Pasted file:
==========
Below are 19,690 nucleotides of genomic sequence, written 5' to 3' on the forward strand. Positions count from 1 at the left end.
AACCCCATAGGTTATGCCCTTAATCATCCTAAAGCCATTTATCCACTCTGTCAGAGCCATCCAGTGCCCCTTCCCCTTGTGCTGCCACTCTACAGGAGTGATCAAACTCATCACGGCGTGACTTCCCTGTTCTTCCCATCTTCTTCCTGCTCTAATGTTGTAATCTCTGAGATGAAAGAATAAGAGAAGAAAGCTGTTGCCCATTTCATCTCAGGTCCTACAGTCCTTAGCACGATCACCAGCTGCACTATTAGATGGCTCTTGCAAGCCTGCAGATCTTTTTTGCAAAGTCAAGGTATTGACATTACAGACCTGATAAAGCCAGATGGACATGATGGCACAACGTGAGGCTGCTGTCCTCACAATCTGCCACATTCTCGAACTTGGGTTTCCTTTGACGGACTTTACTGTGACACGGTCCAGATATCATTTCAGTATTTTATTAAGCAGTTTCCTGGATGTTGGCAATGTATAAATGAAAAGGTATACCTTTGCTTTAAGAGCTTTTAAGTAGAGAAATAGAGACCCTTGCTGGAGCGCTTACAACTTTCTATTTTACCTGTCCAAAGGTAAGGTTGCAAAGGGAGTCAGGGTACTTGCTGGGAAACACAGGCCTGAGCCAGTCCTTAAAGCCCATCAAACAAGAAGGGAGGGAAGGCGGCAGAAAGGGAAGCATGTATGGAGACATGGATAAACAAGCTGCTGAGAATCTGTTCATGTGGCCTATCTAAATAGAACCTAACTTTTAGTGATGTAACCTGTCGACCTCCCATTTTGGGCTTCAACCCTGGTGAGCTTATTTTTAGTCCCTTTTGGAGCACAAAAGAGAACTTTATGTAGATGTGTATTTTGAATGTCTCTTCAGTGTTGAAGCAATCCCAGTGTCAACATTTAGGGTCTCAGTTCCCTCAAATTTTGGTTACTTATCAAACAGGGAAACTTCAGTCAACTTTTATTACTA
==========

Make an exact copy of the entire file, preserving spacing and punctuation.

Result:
Below are 19,690 nucleotides of genomic sequence, written 5' to 3' on the forward strand. Positions count from 1 at the left end.
AACCCCATAGGTTATGCCCTTAATCATCCTAAAGCCATTTATCCACTCTGTCAGAGCCATCCAGTGCCCCTTCCCCTTGTGCTGCCACTCTACAGGAGTGATCAAACTCATCACGGCGTGACTTCCCTGTTCTTCCCATCTTCTTCCTGCTCTAATGTTGTAATCTCTGAGATGAAAGAATAAGAGAAGAAAGCTGTTGCCCATTTCATCTCAGGTCCTACAGTCCTTAGCACGATCACCAGCTGCACTATTAGATGGCTCTTGCAAGCCTGCAGATCTTTTTTGCAAAGTCAAGGTATTGACATTACAGACCTGATAAAGCCAGATGGACATGATGGCACAACGTGAGGCTGCTGTCCTCACAATCTGCCACATTCTCGAACTTGGGTTTCCTTTGACGGACTTTACTGTGACACGGTCCAGATATCATTTCAGTATTTTATTAAGCAGTTTCCTGGATGTTGGCAATGTATAAATGAAAAGGTATACCTTTGCTTTAAGAGCTTTTAAGTAGAGAAATAGAGACCCTTGCTGGAGCGCTTACAACTTTCTATTTTACCTGTCCAAAGGTAAGGTTGCAAAGGGAGTCAGGGTACTTGCTGGGAAACACAGGCCTGAGCCAGTCCTTAAAGCCCATCAAACAAGAAGGGAGGGAAGGCGGCAGAAAGGGAAGCATGTATGGAGACATGGATAAACAAGCTGCTGAGAATCTGTTCATGTGGCCTATCTAAATAGAACCTAACTTTTAGTGATGTAACCTGTCGACCTCCCATTTTGGGCTTCAACCCTGGTGAGCTTATTTTTAGTCCCTTTTGGAGCACAAAAGAGAACTTTATGTAGATGTGTATTTTGAATGTCTCTTCAGTGTTGAAGCAATCCCAGTGTCAACATTTAGGGTCTCAGTTCCCTCAAATTTTGGTTACTTATCAAACAGGGAAACTTCAGTCAACTTTTATTACTA